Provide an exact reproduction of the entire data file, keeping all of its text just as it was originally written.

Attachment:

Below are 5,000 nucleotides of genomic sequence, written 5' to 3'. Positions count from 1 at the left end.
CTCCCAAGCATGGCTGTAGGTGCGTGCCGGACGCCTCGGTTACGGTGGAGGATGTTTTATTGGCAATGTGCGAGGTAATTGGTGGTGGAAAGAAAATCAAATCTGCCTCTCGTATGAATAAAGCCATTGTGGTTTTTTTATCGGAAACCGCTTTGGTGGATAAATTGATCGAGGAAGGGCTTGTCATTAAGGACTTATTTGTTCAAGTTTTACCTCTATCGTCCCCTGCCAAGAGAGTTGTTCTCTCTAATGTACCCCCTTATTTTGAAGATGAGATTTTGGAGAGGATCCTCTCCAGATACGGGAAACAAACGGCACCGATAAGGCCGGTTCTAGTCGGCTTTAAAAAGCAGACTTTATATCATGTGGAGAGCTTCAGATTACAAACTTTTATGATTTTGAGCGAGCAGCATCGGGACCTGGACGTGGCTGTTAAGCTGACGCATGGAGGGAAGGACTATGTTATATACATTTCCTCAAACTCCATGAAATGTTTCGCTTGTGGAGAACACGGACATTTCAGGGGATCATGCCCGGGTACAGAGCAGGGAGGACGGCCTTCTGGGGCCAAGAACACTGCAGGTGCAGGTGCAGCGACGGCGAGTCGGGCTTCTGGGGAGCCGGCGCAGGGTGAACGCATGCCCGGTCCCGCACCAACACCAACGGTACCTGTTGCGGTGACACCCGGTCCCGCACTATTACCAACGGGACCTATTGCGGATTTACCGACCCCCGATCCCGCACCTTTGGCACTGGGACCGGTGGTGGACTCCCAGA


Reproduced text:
Below are 5,000 nucleotides of genomic sequence, written 5' to 3'. Positions count from 1 at the left end.
CTCCCAAGCATGGCTGTAGGTGCGTGCCGGACGCCTCGGTTACGGTGGAGGATGTTTTATTGGCAATGTGCGAGGTAATTGGTGGTGGAAAGAAAATCAAATCTGCCTCTCGTATGAATAAAGCCATTGTGGTTTTTTTATCGGAAACCGCTTTGGTGGATAAATTGATCGAGGAAGGGCTTGTCATTAAGGACTTATTTGTTCAAGTTTTACCTCTATCGTCCCCTGCCAAGAGAGTTGTTCTCTCTAATGTACCCCCTTATTTTGAAGATGAGATTTTGGAGAGGATCCTCTCCAGATACGGGAAACAAACGGCACCGATAAGGCCGGTTCTAGTCGGCTTTAAAAAGCAGACTTTATATCATGTGGAGAGCTTCAGATTACAAACTTTTATGATTTTGAGCGAGCAGCATCGGGACCTGGACGTGGCTGTTAAGCTGACGCATGGAGGGAAGGACTATGTTATATACATTTCCTCAAACTCCATGAAATGTTTCGCTTGTGGAGAACACGGACATTTCAGGGGATCATGCCCGGGTACAGAGCAGGGAGGACGGCCTTCTGGGGCCAAGAACACTGCAGGTGCAGGTGCAGCGACGGCGAGTCGGGCTTCTGGGGAGCCGGCGCAGGGTGAACGCATGCCCGGTCCCGCACCAACACCAACGGTACCTGTTGCGGTGACACCCGGTCCCGCACTATTACCAACGGGACCTATTGCGGATTTACCGACCCCCGATCCCGCACCTTTGGCACTGGGACCGGTGGTGGACTCCCAGA